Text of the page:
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Tuesday, June 18, 2024

Bush’s Lavish, Bad-Taste Inaugural Irks Many

President Bush is drawing heat over a $40 million splurge on inaugural balls, concerts and candlelight dinners while the country is in a somber mood because of the Iraq war and Asian tsunami.

President Bush is drawing heat over a $40 million splurge on inaugural balls, concerts and candlelight dinners while the country is in a somber mood because of the Iraq war and Asian tsunami.

As Bush prepares for his second-term inauguration on Thursday, his supporters plan to celebrate with fireworks and three days of parties, including a “Black Tie and Boots” ball and nine other balls.

Critics say the lavish celebrations are unseemly when U.S. troops face daily violence in Iraq and Americans are being urged to donate money to alleviate the suffering in Asia, where the Dec. 26 tsunami killed 163,000 people.

“I just think that the sobriety of the times dictate that we be mindful of the imagery of these things,” said Democratic Rep. Anthony Weiner of New York. In a letter, Weiner urged Bush to ask donors to redirect their inaugural contributions to equipment for troops in Iraq, some of whom have complained of having to scrounge for scrap metal to protect their vehicles.

“Precedent suggests that inaugural festivities should be muted — if not canceled — in wartime,” Weiner wrote to Bush, saying that the money could pay for 690 Humvees and a $290 bonus for each soldier serving in Iraq.

Weiner cited the example of President Franklin Roosevelt, who celebrated his trimmed-down 1945 inaugural with cold chicken salad and pound cake.

Bush said he rejected such criticism.

“It’s important that we celebrate a peaceful transfer of power …. You can be equally concerned about our troops in Iraq and those who suffered at the tsunamis (and) with celebrating democracy,” Bush said in a CBS News interview released on Monday.

He said inauguration activities would include military-themed events such as a Commander-in-Chief Ball and a Salute to Service. “There’s ways for us to honor the soldier and, at the same time, celebrate,” the president added.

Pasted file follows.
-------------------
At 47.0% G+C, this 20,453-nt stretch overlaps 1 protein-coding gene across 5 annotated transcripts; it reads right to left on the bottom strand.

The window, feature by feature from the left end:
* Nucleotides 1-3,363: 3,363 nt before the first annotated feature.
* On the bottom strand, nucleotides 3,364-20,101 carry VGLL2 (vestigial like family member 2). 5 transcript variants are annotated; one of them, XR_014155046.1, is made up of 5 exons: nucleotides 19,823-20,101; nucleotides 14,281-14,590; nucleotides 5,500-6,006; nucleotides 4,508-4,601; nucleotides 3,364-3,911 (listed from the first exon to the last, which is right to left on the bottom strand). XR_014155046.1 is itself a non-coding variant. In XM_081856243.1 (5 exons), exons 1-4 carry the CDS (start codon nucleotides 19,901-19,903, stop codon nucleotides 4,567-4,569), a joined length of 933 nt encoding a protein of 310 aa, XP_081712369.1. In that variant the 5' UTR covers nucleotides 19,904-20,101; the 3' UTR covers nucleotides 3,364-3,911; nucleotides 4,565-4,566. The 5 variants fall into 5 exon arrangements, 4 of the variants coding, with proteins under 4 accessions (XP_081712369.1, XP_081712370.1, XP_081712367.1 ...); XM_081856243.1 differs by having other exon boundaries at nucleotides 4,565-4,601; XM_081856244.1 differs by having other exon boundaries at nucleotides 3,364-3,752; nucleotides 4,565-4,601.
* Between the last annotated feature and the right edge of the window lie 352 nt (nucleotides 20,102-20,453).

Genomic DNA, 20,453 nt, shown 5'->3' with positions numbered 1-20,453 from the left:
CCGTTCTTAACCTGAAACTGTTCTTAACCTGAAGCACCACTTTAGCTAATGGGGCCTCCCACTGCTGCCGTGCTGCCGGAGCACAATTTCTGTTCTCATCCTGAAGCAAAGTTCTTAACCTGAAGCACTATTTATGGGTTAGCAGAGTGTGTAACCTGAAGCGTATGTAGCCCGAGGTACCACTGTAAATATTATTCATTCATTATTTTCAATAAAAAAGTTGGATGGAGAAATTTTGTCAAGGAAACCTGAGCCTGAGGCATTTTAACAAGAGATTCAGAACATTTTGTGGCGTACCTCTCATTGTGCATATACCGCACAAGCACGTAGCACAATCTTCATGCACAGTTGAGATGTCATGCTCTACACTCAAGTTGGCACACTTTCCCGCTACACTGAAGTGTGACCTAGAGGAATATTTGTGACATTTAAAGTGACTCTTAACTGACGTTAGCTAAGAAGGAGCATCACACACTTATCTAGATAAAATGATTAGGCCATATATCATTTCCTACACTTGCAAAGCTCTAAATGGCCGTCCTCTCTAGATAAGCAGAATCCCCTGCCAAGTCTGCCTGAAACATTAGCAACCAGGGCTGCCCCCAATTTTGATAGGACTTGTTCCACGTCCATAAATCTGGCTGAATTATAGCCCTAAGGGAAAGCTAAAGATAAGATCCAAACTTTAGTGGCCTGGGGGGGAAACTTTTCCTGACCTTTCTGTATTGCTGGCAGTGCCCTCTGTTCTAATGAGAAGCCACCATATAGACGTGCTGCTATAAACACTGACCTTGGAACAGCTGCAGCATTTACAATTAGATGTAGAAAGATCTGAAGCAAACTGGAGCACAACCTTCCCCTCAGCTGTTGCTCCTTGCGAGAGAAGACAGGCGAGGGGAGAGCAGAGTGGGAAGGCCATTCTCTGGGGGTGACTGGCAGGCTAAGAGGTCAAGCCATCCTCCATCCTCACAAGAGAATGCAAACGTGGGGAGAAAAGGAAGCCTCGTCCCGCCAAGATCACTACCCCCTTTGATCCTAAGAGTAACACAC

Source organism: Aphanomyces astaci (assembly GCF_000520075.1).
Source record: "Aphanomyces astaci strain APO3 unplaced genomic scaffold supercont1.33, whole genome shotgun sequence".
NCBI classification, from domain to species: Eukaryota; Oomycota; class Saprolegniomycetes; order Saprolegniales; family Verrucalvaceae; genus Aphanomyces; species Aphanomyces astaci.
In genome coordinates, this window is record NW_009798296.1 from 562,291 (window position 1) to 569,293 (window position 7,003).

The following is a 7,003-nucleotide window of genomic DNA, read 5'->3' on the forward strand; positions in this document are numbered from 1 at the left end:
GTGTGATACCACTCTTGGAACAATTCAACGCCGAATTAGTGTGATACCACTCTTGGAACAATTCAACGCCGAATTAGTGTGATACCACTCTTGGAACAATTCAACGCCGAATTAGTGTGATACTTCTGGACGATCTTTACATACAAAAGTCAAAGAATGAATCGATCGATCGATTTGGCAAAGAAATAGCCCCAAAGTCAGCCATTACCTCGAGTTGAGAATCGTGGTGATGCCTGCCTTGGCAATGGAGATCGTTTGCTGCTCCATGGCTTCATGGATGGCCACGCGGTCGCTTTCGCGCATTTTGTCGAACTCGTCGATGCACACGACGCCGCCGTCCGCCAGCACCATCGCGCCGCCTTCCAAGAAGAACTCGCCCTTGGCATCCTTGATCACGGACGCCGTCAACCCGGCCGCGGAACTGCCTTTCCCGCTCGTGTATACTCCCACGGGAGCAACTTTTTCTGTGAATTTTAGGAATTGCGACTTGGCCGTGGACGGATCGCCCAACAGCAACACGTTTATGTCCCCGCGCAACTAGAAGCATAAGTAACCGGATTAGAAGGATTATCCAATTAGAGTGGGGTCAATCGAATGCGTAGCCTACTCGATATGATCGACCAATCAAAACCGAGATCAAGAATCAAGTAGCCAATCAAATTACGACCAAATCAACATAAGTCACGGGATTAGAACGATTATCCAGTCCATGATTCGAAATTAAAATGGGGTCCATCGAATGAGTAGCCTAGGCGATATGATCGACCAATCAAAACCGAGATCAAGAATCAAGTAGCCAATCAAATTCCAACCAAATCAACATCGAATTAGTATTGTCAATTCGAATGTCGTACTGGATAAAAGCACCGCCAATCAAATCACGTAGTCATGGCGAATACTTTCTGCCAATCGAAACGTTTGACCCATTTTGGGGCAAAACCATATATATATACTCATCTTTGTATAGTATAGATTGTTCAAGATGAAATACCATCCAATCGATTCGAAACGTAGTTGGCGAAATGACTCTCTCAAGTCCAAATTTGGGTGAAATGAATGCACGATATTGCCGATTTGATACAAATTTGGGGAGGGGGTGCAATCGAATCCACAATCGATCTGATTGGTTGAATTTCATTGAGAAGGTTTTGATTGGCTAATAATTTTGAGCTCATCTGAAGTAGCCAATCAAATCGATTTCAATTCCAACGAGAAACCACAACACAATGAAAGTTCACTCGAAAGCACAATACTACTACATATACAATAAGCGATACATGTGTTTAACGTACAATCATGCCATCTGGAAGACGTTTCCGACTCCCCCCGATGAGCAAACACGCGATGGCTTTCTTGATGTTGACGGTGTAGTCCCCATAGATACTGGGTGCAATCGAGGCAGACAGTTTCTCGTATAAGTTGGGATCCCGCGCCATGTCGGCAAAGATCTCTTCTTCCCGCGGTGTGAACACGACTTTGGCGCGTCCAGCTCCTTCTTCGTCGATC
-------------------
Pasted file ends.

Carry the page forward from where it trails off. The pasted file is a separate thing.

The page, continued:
President Lyndon Johnson did not eschew pageantry in 1965, racking up a $1.6 million bill for inaugural festivities despite the Vietnam War, historian Robert Dallek noted.

The tradition of inaugural balls dates back to the swearing in of James Madison in 1809. In modern presidential history, expensive parties and balls have become part of the tradition.

Companies and individual donors, not taxpayers, are footing the bill for Bush’s festivities.

Political scientist George Edwards of Texas A & M University said he didn’t fault the president’s supporters for indulging in a little splendor but said the huge donations feed a cynical view of the influence of special interests.

White House spokesman Scott McClellan said the events were a time to “celebrate freedom” and “pay tribute to our men and women in uniform.” A formal salute to troops is part of the inaugural program.

Donors to the inaugural celebrations include corporations such as Ford Motor Co., Marathon Oil and Northrop Grumman as well as lobby groups like the American Bankers Association and the National Association of Home Builders.

Contributions have also poured in from donors such as Alex Spanos, owner of the San Diego Chargers football team, and Carl Lindner, owner of the Cincinnati Reds baseball team.

In addition to controversy over the private money spent on the inauguration, the bill to pay District of Columbia policeman and other workers for event security has also prompted criticism.

Washington officials are upset that the federal government has told them to use homeland security grants to pay costs associated with the inauguration. Mayor Anthony Williams estimated the inauguration would cost the cash-strapped city about $17.3 million.